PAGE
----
Robert Rene Redmond
GOOD NEWS UPDATE:
12/2014 A collective sigh of relief swept over Cass Corridor in latter December… Per Detroit news source Bridge Michigan, Redmond Plaza is receiving a new lease on life as the non-profit Midtown Detroit, Inc. has started renovations to this sweet little plaza. Look for some updated photos sans that sexy chain link fencing soon.. Thanks to veteran reporter Bill McGraw for the link out to Cityliterate.
Little Gem in Cass Corridor
Redmond Plaza is a small community park located at the corner of Selden Street and Second in Midtown Detroit. It features a gazebo, bench seating, brickwork and mature trees. It was a favorite gathering spot for many folks in the Cass neighborhood until it was fenced off more than a year ago. Neighbors speculate Redmond Plaza was purchased by the owners of the adjacent, boarded commercial property which bears a sign Samona Building / Real Estate.
The Plaza pays homage to Robert Rene Redmond, a social worker and director of the neighborhood Senior Center. Robert worked alongside his father, Reverend Lewis Redmond [pastor of the Cass Methodist Episcopal Church] to boost the lives of residents living in Detroit’s Cass Corridor with special focus on seniors and the developmentally disabled. Their work changed lives for the better; it also set the foundation for the future social work at Cass Community Social Services.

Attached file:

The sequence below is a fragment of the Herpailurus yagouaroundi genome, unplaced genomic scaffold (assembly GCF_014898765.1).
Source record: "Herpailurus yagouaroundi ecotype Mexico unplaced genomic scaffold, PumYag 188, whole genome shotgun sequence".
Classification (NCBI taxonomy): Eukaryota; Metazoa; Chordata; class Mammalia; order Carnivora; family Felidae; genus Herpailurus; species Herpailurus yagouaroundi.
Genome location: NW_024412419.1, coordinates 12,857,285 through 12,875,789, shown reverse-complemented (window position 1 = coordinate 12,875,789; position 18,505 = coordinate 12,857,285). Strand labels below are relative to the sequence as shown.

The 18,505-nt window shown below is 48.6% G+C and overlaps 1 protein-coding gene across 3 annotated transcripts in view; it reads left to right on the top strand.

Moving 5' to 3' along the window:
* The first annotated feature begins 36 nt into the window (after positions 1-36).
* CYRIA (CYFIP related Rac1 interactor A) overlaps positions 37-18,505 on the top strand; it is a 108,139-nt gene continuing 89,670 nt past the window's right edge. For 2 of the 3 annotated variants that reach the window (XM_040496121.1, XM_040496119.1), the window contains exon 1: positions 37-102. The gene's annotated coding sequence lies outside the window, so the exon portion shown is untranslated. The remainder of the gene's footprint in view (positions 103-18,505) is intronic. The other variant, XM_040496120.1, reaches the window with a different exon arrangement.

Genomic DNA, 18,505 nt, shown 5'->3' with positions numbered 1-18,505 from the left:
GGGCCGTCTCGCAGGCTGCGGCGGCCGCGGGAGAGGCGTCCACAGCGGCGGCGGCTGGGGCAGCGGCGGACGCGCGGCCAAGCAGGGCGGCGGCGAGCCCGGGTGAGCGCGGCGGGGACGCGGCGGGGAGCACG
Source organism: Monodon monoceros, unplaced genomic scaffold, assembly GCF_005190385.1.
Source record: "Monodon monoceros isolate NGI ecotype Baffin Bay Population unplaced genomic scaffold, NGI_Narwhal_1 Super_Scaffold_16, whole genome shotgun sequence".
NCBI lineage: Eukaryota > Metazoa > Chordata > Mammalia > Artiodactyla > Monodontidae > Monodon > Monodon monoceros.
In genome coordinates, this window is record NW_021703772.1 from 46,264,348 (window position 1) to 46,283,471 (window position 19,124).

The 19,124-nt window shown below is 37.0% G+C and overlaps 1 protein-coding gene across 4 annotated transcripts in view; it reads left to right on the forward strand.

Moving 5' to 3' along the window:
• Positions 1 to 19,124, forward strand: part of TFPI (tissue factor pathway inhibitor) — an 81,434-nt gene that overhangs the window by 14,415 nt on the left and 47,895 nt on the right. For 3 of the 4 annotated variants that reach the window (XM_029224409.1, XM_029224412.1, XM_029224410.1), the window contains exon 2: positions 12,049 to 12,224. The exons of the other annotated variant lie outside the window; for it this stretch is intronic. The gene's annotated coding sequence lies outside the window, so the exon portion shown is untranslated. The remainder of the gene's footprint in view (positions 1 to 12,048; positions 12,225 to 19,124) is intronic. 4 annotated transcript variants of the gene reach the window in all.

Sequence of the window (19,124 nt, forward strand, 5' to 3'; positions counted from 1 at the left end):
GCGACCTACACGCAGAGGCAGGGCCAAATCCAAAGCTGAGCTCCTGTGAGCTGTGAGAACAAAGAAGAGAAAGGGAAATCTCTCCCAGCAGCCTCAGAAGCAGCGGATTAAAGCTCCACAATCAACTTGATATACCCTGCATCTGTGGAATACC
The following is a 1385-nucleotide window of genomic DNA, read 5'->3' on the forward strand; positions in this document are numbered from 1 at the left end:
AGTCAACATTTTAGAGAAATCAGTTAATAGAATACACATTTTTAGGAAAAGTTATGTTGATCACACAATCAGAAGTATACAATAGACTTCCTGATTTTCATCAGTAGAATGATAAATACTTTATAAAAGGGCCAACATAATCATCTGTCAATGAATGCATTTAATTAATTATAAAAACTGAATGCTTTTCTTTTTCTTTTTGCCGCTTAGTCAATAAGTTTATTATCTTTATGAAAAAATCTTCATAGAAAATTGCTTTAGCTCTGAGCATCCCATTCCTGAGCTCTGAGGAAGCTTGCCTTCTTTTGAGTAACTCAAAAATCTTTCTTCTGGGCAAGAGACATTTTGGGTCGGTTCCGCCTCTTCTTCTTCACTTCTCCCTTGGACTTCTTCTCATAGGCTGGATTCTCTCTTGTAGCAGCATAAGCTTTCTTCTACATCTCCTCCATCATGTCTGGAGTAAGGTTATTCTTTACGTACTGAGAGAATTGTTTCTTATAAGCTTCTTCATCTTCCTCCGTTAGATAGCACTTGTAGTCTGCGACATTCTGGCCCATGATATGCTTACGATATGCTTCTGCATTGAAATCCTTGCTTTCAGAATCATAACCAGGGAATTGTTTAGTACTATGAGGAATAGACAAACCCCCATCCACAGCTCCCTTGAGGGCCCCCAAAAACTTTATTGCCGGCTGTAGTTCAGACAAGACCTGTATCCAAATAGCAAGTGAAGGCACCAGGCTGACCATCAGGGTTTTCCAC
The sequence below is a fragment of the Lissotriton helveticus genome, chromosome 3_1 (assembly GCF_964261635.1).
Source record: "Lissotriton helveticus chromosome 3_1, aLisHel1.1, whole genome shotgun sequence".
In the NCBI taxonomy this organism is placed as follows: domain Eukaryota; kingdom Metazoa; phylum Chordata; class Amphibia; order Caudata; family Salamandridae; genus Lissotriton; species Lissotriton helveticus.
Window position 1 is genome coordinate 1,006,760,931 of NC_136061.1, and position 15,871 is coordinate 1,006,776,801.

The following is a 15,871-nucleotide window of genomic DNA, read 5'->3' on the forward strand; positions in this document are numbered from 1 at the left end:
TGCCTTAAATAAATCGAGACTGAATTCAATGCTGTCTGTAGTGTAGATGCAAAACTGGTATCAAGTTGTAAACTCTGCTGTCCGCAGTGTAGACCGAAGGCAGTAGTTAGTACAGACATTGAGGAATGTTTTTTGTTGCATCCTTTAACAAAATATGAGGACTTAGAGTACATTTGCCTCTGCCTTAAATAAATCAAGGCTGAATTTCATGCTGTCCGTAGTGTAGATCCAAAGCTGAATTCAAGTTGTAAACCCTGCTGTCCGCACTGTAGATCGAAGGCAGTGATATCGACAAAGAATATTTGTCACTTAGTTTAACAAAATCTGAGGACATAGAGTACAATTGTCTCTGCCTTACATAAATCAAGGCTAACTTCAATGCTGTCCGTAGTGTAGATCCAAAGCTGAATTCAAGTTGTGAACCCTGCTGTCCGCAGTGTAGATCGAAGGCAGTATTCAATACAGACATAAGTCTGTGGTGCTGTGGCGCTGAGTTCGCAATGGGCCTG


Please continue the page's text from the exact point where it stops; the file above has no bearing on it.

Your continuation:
On May 6, 1976 Robert Redmond was shot to death when trying to disarm a friend in a nearby apartment on 3rd Street. He was 24 and a doctoral student at Oakland University.
The groundbreaking of Redmond Plaza in early August 1979 drew more than 100 people. Construction of the park was paid with federal funding. Senator David Holms of MI commented, “I’m 100 percent for this park! It’s long overdue. Cass Corridor is the cosmopolitan of Detroit. It is Detroit as Detroit is”.
Cass Corridor has come a long way – it’s cleaner and slowly becoming redeveloped. Thirty –five years later, this stretch of midtown is still home to a slice of Detroit folks – the homeless, the educated, the entrepreneurial, families, seniors as well as university students – a blend that mixes well together.